ALL is the most common cancer diagnosed in children and young adults, represents almost 25% of cancers in children younger than 15 years. Complete remission of disease is now typically achieved with pediatric chemotherapy regimens in approximately 95% of children with ALL, with up to 85% long-term survival rates. Young adults are treated as children, but the relapse rate is higher. Allogeneic stem cell transplantation is an important salvage option for those who don’t respond. But what happens when ALL comes back after a transplant?
Relapsed patients can re-transplanted, receive Donor Lymphocyte Infusions or go into clinical trials. How good of a choice is re-transplanting?
O’Brien looked at 288 patients who received second salvage therapy for ALL and found that they have a poor prognosis. It is tempting to re-transplant patients who relapse despite having had an allogeneic transplant But results are not impressive. A second BMT results in long-term event-free survival in only 10–20% of patients with relapsed ALL. It is true that most patients who relapsed after a transplant are not great candidates for a repeat transplant. Only 7–20% of patients have been reported to reach the stage of a second BMT after relapse according to the performance and remission status after salvage chemotherapy. Moreover, second BMT is associated with extremely high treatment-related mortality, ranging from 40% to 50%.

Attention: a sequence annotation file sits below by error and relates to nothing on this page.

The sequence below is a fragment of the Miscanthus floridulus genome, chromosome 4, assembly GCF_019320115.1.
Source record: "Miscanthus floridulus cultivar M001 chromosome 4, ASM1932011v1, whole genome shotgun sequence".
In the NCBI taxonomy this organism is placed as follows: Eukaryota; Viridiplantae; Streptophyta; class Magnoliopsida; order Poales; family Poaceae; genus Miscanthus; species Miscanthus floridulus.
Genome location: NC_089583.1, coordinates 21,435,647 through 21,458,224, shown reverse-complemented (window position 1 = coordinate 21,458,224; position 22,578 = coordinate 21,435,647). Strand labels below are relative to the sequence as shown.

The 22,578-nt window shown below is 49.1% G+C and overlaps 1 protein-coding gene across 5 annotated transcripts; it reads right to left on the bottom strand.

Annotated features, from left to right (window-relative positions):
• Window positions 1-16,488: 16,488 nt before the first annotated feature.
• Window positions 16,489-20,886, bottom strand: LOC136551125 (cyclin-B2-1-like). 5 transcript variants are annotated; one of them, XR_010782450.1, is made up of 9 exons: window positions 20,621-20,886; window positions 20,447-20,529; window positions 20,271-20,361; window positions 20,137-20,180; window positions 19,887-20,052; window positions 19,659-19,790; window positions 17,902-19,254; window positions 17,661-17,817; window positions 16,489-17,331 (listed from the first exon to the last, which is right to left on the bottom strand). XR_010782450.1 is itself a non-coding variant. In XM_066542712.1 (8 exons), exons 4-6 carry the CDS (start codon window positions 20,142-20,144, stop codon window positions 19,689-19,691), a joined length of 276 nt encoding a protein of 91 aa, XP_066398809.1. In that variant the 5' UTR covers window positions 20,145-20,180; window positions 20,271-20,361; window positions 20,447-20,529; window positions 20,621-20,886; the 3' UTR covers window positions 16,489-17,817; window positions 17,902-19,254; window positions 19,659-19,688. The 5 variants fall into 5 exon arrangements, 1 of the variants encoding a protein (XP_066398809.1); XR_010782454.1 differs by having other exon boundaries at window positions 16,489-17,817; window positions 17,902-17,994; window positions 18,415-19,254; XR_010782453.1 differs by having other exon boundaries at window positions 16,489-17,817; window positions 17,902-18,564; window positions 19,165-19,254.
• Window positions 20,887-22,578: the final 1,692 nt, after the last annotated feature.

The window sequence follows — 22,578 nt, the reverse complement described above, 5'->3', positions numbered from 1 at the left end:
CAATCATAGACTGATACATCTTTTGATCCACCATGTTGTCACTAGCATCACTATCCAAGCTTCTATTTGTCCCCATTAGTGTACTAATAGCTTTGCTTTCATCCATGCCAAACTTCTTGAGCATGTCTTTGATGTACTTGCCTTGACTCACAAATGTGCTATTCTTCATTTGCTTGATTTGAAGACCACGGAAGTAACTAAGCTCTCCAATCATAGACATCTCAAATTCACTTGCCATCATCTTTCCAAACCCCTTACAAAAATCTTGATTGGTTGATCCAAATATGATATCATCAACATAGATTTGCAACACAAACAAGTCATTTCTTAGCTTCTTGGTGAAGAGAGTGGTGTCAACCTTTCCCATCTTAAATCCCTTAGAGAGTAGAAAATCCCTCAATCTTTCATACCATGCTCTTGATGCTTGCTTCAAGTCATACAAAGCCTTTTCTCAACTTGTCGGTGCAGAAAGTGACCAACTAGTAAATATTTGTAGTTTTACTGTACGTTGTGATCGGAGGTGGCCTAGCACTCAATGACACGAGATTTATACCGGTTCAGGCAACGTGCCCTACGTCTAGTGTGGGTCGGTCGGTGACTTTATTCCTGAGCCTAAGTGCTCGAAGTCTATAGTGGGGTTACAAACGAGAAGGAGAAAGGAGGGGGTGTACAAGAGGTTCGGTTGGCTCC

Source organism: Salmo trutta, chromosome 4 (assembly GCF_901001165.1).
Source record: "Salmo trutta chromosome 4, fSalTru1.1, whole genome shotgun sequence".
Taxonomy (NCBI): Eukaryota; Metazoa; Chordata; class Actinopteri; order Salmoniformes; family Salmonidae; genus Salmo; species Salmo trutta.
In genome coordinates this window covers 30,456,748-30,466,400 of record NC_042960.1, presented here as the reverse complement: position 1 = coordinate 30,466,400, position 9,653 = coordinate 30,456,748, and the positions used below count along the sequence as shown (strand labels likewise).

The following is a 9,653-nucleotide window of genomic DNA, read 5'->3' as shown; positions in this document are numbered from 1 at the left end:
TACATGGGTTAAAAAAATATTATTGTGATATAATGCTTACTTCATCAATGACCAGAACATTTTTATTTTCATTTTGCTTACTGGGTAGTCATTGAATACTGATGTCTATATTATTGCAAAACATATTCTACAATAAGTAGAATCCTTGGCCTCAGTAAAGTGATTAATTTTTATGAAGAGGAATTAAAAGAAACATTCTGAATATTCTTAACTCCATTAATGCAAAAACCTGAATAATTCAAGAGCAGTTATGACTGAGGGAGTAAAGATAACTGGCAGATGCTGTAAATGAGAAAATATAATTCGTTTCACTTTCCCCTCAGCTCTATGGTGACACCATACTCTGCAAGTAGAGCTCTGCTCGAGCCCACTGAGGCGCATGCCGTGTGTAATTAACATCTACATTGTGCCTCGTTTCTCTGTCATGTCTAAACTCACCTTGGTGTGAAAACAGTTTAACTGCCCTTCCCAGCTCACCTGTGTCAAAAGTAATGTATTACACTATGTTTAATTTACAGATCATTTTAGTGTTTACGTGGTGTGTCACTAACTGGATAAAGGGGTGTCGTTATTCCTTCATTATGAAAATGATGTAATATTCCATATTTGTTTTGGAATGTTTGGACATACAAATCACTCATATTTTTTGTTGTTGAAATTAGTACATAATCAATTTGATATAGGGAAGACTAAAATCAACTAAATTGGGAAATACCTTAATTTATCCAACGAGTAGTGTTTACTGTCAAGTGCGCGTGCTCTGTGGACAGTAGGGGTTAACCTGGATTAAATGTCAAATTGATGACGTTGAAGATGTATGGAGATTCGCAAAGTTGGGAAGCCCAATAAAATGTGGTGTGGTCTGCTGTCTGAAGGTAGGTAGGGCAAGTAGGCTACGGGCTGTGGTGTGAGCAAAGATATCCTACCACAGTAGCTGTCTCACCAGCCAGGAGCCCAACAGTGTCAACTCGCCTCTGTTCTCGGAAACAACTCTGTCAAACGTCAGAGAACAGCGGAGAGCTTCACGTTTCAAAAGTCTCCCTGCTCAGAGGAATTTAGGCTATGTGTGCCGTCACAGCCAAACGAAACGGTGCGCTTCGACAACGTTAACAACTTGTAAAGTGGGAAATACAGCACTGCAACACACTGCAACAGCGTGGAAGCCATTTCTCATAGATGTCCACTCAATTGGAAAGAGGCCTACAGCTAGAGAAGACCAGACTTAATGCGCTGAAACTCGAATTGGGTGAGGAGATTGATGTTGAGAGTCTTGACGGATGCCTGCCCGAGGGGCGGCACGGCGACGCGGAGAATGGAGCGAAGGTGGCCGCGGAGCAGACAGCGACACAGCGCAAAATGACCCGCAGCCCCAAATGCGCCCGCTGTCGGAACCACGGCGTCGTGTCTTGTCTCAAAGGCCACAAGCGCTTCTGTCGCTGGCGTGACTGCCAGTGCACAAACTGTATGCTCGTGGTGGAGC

Thus, the outlook for patients with post-transplant relapse of acute leukemia is extremely poor; currently, no single therapy consistently results in durable remissions. There are no guidelines recommending a second allogeneic transplant and it is hard to see why a stem cell transplant would work better a second time around unless something different is done.
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